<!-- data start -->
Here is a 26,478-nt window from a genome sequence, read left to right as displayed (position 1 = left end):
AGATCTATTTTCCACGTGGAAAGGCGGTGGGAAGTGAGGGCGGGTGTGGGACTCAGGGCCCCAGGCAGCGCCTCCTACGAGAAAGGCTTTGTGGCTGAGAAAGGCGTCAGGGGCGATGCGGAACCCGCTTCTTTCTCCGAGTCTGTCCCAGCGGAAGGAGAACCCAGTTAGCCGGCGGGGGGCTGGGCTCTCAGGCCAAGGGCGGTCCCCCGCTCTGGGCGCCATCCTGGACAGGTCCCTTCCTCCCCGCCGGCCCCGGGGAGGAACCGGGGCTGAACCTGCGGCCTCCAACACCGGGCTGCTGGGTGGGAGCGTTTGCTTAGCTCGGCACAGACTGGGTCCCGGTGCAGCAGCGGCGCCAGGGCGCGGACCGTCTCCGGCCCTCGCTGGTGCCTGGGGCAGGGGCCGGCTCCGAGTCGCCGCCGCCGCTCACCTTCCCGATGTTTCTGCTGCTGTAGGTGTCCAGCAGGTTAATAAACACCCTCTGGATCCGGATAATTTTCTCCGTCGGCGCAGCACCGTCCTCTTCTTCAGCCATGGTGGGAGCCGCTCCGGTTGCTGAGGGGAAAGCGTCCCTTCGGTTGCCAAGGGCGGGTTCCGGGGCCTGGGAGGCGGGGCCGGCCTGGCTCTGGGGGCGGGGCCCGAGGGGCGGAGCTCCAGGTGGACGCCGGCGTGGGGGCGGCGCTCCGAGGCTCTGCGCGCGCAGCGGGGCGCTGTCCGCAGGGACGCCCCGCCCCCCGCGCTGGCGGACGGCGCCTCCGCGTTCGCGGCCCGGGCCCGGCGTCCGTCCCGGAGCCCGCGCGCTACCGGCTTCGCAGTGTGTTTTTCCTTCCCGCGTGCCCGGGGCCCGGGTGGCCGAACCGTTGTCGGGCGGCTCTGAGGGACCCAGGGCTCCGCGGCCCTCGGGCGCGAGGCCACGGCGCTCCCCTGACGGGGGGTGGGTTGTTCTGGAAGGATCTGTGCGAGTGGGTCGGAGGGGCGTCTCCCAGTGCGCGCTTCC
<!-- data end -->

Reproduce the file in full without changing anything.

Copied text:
Here is a 26,478-nt window from a genome sequence, read left to right as displayed (position 1 = left end):
AGATCTATTTTCCACGTGGAAAGGCGGTGGGAAGTGAGGGCGGGTGTGGGACTCAGGGCCCCAGGCAGCGCCTCCTACGAGAAAGGCTTTGTGGCTGAGAAAGGCGTCAGGGGCGATGCGGAACCCGCTTCTTTCTCCGAGTCTGTCCCAGCGGAAGGAGAACCCAGTTAGCCGGCGGGGGGCTGGGCTCTCAGGCCAAGGGCGGTCCCCCGCTCTGGGCGCCATCCTGGACAGGTCCCTTCCTCCCCGCCGGCCCCGGGGAGGAACCGGGGCTGAACCTGCGGCCTCCAACACCGGGCTGCTGGGTGGGAGCGTTTGCTTAGCTCGGCACAGACTGGGTCCCGGTGCAGCAGCGGCGCCAGGGCGCGGACCGTCTCCGGCCCTCGCTGGTGCCTGGGGCAGGGGCCGGCTCCGAGTCGCCGCCGCCGCTCACCTTCCCGATGTTTCTGCTGCTGTAGGTGTCCAGCAGGTTAATAAACACCCTCTGGATCCGGATAATTTTCTCCGTCGGCGCAGCACCGTCCTCTTCTTCAGCCATGGTGGGAGCCGCTCCGGTTGCTGAGGGGAAAGCGTCCCTTCGGTTGCCAAGGGCGGGTTCCGGGGCCTGGGAGGCGGGGCCGGCCTGGCTCTGGGGGCGGGGCCCGAGGGGCGGAGCTCCAGGTGGACGCCGGCGTGGGGGCGGCGCTCCGAGGCTCTGCGCGCGCAGCGGGGCGCTGTCCGCAGGGACGCCCCGCCCCCCGCGCTGGCGGACGGCGCCTCCGCGTTCGCGGCCCGGGCCCGGCGTCCGTCCCGGAGCCCGCGCGCTACCGGCTTCGCAGTGTGTTTTTCCTTCCCGCGTGCCCGGGGCCCGGGTGGCCGAACCGTTGTCGGGCGGCTCTGAGGGACCCAGGGCTCCGCGGCCCTCGGGCGCGAGGCCACGGCGCTCCCCTGACGGGGGGTGGGTTGTTCTGGAAGGATCTGTGCGAGTGGGTCGGAGGGGCGTCTCCCAGTGCGCGCTTCC